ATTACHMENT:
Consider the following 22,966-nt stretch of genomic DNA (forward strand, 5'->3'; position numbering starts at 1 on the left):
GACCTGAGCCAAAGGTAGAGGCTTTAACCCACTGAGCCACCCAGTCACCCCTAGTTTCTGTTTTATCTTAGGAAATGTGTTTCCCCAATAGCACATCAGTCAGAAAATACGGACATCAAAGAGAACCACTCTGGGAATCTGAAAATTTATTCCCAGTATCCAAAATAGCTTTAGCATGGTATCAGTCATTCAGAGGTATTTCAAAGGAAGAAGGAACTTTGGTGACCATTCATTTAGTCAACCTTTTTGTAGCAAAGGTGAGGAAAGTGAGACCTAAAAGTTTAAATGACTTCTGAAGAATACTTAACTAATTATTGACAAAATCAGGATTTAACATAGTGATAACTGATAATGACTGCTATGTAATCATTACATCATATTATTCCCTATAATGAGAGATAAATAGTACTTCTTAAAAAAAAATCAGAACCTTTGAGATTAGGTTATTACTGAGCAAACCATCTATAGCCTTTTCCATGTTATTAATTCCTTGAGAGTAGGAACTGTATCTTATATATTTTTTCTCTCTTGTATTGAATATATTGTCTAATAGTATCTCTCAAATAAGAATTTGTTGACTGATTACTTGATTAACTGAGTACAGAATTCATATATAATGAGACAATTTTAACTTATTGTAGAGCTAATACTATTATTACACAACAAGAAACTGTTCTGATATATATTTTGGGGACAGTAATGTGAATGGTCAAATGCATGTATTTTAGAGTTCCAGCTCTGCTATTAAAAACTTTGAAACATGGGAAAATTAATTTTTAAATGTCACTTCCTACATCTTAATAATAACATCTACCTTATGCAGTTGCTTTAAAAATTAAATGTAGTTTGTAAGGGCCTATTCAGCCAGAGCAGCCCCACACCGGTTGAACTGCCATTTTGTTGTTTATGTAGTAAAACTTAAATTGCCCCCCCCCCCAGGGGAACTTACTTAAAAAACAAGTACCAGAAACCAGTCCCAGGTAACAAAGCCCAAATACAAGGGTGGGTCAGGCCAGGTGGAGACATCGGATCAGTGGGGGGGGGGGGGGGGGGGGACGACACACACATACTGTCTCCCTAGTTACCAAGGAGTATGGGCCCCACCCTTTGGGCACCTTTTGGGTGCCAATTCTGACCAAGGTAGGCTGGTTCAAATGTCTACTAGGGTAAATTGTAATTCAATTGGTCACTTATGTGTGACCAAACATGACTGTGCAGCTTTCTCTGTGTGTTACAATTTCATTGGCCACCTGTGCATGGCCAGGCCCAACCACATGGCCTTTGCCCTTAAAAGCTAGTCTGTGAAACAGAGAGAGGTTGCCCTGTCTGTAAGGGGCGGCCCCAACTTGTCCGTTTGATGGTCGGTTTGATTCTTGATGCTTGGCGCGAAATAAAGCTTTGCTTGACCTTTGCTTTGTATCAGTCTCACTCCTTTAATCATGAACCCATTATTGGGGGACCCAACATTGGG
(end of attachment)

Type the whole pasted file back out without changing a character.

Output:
Consider the following 22,966-nt stretch of genomic DNA (forward strand, 5'->3'; position numbering starts at 1 on the left):
GACCTGAGCCAAAGGTAGAGGCTTTAACCCACTGAGCCACCCAGTCACCCCTAGTTTCTGTTTTATCTTAGGAAATGTGTTTCCCCAATAGCACATCAGTCAGAAAATACGGACATCAAAGAGAACCACTCTGGGAATCTGAAAATTTATTCCCAGTATCCAAAATAGCTTTAGCATGGTATCAGTCATTCAGAGGTATTTCAAAGGAAGAAGGAACTTTGGTGACCATTCATTTAGTCAACCTTTTTGTAGCAAAGGTGAGGAAAGTGAGACCTAAAAGTTTAAATGACTTCTGAAGAATACTTAACTAATTATTGACAAAATCAGGATTTAACATAGTGATAACTGATAATGACTGCTATGTAATCATTACATCATATTATTCCCTATAATGAGAGATAAATAGTACTTCTTAAAAAAAAATCAGAACCTTTGAGATTAGGTTATTACTGAGCAAACCATCTATAGCCTTTTCCATGTTATTAATTCCTTGAGAGTAGGAACTGTATCTTATATATTTTTTCTCTCTTGTATTGAATATATTGTCTAATAGTATCTCTCAAATAAGAATTTGTTGACTGATTACTTGATTAACTGAGTACAGAATTCATATATAATGAGACAATTTTAACTTATTGTAGAGCTAATACTATTATTACACAACAAGAAACTGTTCTGATATATATTTTGGGGACAGTAATGTGAATGGTCAAATGCATGTATTTTAGAGTTCCAGCTCTGCTATTAAAAACTTTGAAACATGGGAAAATTAATTTTTAAATGTCACTTCCTACATCTTAATAATAACATCTACCTTATGCAGTTGCTTTAAAAATTAAATGTAGTTTGTAAGGGCCTATTCAGCCAGAGCAGCCCCACACCGGTTGAACTGCCATTTTGTTGTTTATGTAGTAAAACTTAAATTGCCCCCCCCCCCAGGGGAACTTACTTAAAAAACAAGTACCAGAAACCAGTCCCAGGTAACAAAGCCCAAATACAAGGGTGGGTCAGGCCAGGTGGAGACATCGGATCAGTGGGGGGGGGGGGGGGGGGGGACGACACACACATACTGTCTCCCTAGTTACCAAGGAGTATGGGCCCCACCCTTTGGGCACCTTTTGGGTGCCAATTCTGACCAAGGTAGGCTGGTTCAAATGTCTACTAGGGTAAATTGTAATTCAATTGGTCACTTATGTGTGACCAAACATGACTGTGCAGCTTTCTCTGTGTGTTACAATTTCATTGGCCACCTGTGCATGGCCAGGCCCAACCACATGGCCTTTGCCCTTAAAAGCTAGTCTGTGAAACAGAGAGAGGTTGCCCTGTCTGTAAGGGGCGGCCCCAACTTGTCCGTTTGATGGTCGGTTTGATTCTTGATGCTTGGCGCGAAATAAAGCTTTGCTTGACCTTTGCTTTGTATCAGTCTCACTCCTTTAATCATGAACCCATTATTGGGGGACCCAACATTGGG